USC Punished For Hubris, But Claims of a Trojans' Demise Are Premature

Baxter Holmes’ LA Times Magazine article details how USC football’s excessive hubris – emboldened by Mike Garrett and Pete Carroll – led to and exacerbated its NCAA sanctions.  There’s animosity toward USC.  This story will delight the program’s many critics, but claims about the Trojan’s imminent demise might be premature.

Pete Carroll’s “Win Forever” philosophy inspired on the field, but was detrimental off it.  USC was defiant when faced with NCAA inquiries.  The athletic department was combative and summarily ignored potential lines of inquiry.

Within USC’s athletics department, a key early media report that alleged star tailback Reggie Bush had a relationship with an agent was considered “sensationalistic,” the NCAA stated. Even limited inquiries were not undertaken.

School officials waited more than two years after accusations surfaced to contact would-be sports marketer Lloyd Lake, who said he had given Bush cash and other perks while Bush played at USC.

Instead of refuting Lake’s evidence, USC painted him—perhaps the key figure in this case—as a convicted felon who couldn’t be trusted.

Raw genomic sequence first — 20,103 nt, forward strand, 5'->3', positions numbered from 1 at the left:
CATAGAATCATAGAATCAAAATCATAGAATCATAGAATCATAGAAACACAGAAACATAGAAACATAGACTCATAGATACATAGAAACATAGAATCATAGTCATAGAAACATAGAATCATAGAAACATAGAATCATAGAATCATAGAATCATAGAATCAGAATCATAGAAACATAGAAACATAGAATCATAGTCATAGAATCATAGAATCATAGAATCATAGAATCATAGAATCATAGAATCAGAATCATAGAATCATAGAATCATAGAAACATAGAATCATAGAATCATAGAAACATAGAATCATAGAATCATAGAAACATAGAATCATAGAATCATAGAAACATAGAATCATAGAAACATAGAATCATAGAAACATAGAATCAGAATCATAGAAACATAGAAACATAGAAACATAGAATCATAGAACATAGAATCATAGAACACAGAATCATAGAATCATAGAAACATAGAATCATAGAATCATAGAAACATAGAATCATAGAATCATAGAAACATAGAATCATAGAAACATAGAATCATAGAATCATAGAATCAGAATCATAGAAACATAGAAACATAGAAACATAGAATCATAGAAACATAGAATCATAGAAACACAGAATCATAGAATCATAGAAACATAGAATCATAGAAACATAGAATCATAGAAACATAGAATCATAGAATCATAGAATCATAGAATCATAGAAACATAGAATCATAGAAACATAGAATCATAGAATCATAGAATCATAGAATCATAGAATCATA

The sanctions are gratifying. Immodest USC is getting its comeuppance, but, in our zeal, we may be overstating their effect.

USC loses 30 scholarships over three years. That sounds devastating, but they emphasize quality over quantity anyway. USC generally uses 18-20 of their 25 scholarships. They have enrolled more than 20 players once since 2003. Instead of losing 10 scholarships per year, it is three to five. The postseason ban will be a minor issue and only for this class. Depth problems may bite them in a few games, but, as long as the Trojans continue getting top level recruits they should be fine.

Lane Kiffin has not proved himself to be a good coach. He has not proven himself to be a bad one either. He may be a jerk, but he can coach offense. He can recruit. His father’s issues defending the spread should be sorted out eventually. Even if Kiffin falls on his face, USC can find a top-level replacement. It’s probably the top job in college football. It’s a great lifestyle. It’s easy to recruit there. The Pac-10 is not the SEC.

On multiple occasions, USC officials approached Carroll about the possibility of self-imposing sanctions on the football team to stave off harsher penalties. Each time, Carroll refused, said a source close to the program.

USC may tumble catastrophically from its perch, but its equally, if not more, likely USC will be back competing for a national title the moment they are eligible.

[Photo via Getty]

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